We all know the bosses. They meddle and second guess. They induce fear instead of confidence. They take credit when things go well but issue blame when it doesn’t.
Leaders on the other hand do a great job of spotting talent, pointing them in the right direction, and giving them all the support they need to succeed.
What’s your view of Mullen five years from now? How different will you be?
This is too easy a question to ask. Perhaps people actually think there’s an answer from which they can glean an insight that might insure their own surivival or even success. But only a fool would predict that far out. Look what’s happened in our own and related industries. Cliff Freeman gone. Newspapers gone. Magazines gone. Blockbuster almost gone. Five years from now we could be an advertising agency, a content company, a consulting company, or even a software company. I wouldn’t dare to predict with any certainty. But I do know four things.
Creativity will still be our core business.
Talent will be our most valuable asset.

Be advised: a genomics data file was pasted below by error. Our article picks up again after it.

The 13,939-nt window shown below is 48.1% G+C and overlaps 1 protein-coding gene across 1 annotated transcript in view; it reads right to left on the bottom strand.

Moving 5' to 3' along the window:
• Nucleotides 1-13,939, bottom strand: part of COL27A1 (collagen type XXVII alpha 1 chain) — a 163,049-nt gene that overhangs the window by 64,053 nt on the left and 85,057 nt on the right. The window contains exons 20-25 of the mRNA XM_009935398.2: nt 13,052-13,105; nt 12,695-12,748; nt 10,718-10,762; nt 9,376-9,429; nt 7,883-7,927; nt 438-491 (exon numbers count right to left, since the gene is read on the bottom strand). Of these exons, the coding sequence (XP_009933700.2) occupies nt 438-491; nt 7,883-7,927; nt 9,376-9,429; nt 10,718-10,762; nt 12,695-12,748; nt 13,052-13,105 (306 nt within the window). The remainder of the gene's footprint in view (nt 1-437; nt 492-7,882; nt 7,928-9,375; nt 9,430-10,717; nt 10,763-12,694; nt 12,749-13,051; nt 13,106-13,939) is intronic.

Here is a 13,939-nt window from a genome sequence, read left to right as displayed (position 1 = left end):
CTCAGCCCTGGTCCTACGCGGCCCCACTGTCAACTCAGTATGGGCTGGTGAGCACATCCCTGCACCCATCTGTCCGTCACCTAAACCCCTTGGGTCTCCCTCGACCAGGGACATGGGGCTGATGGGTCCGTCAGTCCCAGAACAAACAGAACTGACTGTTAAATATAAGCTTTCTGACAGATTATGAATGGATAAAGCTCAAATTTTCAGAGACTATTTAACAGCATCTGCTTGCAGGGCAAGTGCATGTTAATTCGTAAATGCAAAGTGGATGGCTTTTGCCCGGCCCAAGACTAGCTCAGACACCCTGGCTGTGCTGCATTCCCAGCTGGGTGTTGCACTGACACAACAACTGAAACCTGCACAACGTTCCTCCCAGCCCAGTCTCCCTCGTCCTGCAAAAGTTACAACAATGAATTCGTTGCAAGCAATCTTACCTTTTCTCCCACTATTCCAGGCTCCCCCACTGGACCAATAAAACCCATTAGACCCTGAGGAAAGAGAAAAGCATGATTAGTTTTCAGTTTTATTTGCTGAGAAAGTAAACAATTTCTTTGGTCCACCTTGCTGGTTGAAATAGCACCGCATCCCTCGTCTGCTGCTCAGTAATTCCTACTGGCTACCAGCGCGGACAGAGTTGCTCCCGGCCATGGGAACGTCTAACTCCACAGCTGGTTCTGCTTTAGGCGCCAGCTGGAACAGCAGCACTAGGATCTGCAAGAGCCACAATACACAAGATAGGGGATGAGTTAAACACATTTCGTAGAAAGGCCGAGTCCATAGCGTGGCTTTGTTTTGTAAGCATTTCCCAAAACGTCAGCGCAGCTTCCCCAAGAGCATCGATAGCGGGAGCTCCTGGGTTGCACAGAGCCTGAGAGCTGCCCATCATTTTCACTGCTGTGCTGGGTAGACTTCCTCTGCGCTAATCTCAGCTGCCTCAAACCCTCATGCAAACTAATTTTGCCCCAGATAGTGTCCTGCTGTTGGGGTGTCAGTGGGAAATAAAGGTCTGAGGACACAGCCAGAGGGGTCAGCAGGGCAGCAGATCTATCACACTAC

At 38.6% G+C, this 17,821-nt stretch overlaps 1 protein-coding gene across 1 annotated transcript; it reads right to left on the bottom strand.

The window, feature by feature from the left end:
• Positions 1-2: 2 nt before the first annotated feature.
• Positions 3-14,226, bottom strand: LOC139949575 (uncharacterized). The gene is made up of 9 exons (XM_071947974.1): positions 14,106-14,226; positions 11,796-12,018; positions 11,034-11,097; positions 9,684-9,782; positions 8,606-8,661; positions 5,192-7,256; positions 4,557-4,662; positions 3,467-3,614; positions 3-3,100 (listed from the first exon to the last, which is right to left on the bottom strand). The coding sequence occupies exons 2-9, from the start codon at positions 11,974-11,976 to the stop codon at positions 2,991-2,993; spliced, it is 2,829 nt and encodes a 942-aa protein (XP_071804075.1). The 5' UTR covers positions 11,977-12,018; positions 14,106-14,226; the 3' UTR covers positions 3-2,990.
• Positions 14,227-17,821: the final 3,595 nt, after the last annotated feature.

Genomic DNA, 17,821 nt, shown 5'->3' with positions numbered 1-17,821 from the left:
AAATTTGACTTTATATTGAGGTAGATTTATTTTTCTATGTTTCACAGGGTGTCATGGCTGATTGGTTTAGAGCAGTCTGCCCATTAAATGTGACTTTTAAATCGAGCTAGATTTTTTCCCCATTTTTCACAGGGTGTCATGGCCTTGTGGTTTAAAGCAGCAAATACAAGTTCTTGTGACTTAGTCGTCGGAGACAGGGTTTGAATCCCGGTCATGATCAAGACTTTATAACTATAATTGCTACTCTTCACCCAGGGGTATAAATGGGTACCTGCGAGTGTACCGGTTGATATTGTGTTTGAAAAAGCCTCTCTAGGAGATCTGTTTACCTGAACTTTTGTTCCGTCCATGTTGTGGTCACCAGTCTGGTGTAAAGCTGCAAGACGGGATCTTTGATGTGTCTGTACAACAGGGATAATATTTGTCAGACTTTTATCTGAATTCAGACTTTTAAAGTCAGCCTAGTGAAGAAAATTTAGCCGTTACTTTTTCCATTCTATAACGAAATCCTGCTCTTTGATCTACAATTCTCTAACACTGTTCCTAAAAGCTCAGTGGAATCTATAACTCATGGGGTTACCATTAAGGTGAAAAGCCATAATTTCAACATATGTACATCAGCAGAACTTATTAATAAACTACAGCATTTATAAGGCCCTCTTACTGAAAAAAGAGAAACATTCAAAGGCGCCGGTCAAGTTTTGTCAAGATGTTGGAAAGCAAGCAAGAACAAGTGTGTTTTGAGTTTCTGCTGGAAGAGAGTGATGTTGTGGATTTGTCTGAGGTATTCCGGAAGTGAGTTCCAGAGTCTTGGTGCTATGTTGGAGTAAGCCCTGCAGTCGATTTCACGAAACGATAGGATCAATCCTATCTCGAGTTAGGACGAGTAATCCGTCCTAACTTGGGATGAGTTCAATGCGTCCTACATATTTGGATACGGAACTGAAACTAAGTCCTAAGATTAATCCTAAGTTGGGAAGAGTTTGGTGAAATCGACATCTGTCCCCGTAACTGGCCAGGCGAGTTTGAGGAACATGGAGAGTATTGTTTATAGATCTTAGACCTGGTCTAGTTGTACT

Our culture of collective entrepreneurialism, and unbound thinking (even if we change that word) will have enabled us to be there.
I’ll be long gone.
Got better answers? Different ones? As always, feel free to share.
Great answer! Long ago I used to draw a circle with Great Service > Great Creative > Great People > Reasonable Profit and state that almost every marketing firm I had been in had some form of those words in their mission statement. Many agencies tried to focus on being good at all of them at the same time... My point is not that those are good things! But you have to pick one and be really really great at it. Grey was the classic service focus, Chiat Day was the focus on great creative, Fallon & WRG were the classic great place to work/great people and today many of the holding company firms are the very drive for being all about making a profit.
If you focus on one, and really deliver on it, the others will follow!
Pick one, use it to drive everything, and then be true to yourself. I like your take on it, and keeping your culture strong, your core values will stand the test of time. As they already have.
Good thinking food... thank you!